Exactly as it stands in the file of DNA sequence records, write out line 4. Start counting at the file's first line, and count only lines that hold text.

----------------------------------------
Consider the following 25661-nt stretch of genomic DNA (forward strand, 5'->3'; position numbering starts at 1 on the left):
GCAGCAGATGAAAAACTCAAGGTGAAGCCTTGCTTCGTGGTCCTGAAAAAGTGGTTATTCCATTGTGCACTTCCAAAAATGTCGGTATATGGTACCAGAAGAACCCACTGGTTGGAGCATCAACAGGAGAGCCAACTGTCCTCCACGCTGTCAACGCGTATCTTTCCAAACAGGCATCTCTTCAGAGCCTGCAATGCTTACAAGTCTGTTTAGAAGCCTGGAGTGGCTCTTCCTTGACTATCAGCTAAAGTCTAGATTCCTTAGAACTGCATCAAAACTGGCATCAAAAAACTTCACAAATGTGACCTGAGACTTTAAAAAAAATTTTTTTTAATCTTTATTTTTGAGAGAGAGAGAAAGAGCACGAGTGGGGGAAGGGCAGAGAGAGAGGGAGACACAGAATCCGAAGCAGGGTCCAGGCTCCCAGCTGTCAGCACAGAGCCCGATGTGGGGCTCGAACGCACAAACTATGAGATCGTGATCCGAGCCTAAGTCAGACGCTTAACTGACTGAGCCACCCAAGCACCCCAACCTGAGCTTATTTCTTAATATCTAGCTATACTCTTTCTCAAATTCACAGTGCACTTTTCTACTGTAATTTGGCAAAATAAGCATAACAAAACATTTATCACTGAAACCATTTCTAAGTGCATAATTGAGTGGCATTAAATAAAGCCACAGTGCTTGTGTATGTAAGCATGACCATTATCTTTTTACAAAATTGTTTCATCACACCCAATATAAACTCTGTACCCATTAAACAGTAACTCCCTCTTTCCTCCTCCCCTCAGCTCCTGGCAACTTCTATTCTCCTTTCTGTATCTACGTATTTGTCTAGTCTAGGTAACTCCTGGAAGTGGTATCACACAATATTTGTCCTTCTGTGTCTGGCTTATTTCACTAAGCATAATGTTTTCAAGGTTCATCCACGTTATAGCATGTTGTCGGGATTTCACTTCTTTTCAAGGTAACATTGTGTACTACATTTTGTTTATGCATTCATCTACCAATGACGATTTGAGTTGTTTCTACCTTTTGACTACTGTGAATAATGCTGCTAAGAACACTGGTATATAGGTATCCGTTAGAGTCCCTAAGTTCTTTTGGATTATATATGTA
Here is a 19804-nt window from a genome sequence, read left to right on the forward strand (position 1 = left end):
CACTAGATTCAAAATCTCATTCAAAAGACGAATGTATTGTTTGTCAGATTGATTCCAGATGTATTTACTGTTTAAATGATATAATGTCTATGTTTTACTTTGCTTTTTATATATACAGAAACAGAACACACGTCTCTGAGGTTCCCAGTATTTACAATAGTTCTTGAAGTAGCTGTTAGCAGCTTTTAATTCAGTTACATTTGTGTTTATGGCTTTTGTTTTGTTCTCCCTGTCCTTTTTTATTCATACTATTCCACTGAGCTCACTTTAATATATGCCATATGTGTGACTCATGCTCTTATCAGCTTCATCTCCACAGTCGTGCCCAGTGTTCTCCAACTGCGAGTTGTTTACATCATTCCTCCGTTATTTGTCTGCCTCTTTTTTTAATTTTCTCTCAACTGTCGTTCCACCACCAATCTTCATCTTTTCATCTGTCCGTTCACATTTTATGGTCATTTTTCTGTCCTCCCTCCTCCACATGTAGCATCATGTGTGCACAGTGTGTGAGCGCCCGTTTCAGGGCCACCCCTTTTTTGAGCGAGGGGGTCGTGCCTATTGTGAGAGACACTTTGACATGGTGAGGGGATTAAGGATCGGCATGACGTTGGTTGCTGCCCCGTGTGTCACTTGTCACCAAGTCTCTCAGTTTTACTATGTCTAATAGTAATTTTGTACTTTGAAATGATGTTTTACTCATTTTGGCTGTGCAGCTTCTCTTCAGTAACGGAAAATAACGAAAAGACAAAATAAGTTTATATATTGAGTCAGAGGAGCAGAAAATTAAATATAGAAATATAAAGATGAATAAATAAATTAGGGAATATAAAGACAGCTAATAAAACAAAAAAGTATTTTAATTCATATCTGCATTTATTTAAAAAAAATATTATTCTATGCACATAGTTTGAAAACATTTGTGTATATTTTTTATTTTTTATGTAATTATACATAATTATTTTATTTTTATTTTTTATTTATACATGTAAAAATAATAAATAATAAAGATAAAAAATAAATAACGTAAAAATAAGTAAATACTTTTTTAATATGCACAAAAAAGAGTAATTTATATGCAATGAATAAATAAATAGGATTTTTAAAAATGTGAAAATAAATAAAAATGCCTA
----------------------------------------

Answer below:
CACTAGATTCAAAATCTCATTCAAAAGACGAATGTATTGTTTGTCAGATTGATTCCAGATGTATTTACTGTTTAAATGATATAATGTCTATGTTTTACTTTGCTTTTTATATATACAGAAACAGAACACACGTCTCTGAGGTTCCCAGTATTTACAATAGTTCTTGAAGTAGCTGTTAGCAGCTTTTAATTCAGTTACATTTGTGTTTATGGCTTTTGTTTTGTTCTCCCTGTCCTTTTTTATTCATACTATTCCACTGAGCTCACTTTAATATATGCCATATGTGTGACTCATGCTCTTATCAGCTTCATCTCCACAGTCGTGCCCAGTGTTCTCCAACTGCGAGTTGTTTACATCATTCCTCCGTTATTTGTCTGCCTCTTTTTTTAATTTTCTCTCAACTGTCGTTCCACCACCAATCTTCATCTTTTCATCTGTCCGTTCACATTTTATGGTCATTTTTCTGTCCTCCCTCCTCCACATGTAGCATCATGTGTGCACAGTGTGTGAGCGCCCGTTTCAGGGCCACCCCTTTTTTGAGCGAGGGGGTCGTGCCTATTGTGAGAGACACTTTGACATGGTGAGGGGATTAAGGATCGGCATGACGTTGGTTGCTGCCCCGTGTGTCACTTGTCACCAAGTCTCTCAGTTTTACTATGTCTAATAGTAATTTTGTACTTTGAAATGATGTTTTACTCATTTTGGCTGTGCAGCTTCTCTTCAGTAACGGAAAATAACGAAAAGACAAAATAAGTTTATATATTGAGTCAGAGGAGCAGAAAATTAAATATAGAAATATAAAGATGAATAAATAAATTAGGGAATATAAAGACAGCTAATAAAACAAAAAAGTATTTTAATTCATATCTGCATTTATTTAAAAAAAATATTATTCTATGCACATAGTTTGAAAACATTTGTGTATATTTTTTATTTTTTATGTAATTATACATAATTATTTTATTTTTATTTTTTATTTATACATGTAAAAATAATAAATAATAAAGATAAAAAATAAATAACGTAAAAATAAGTAAATACTTTTTTAATATGCACAAAAAAGAGTAATTTATATGCAATGAATAAATAAATAGGATTTTTAAAAATGTGAAAATAAATAAAAATGCCTA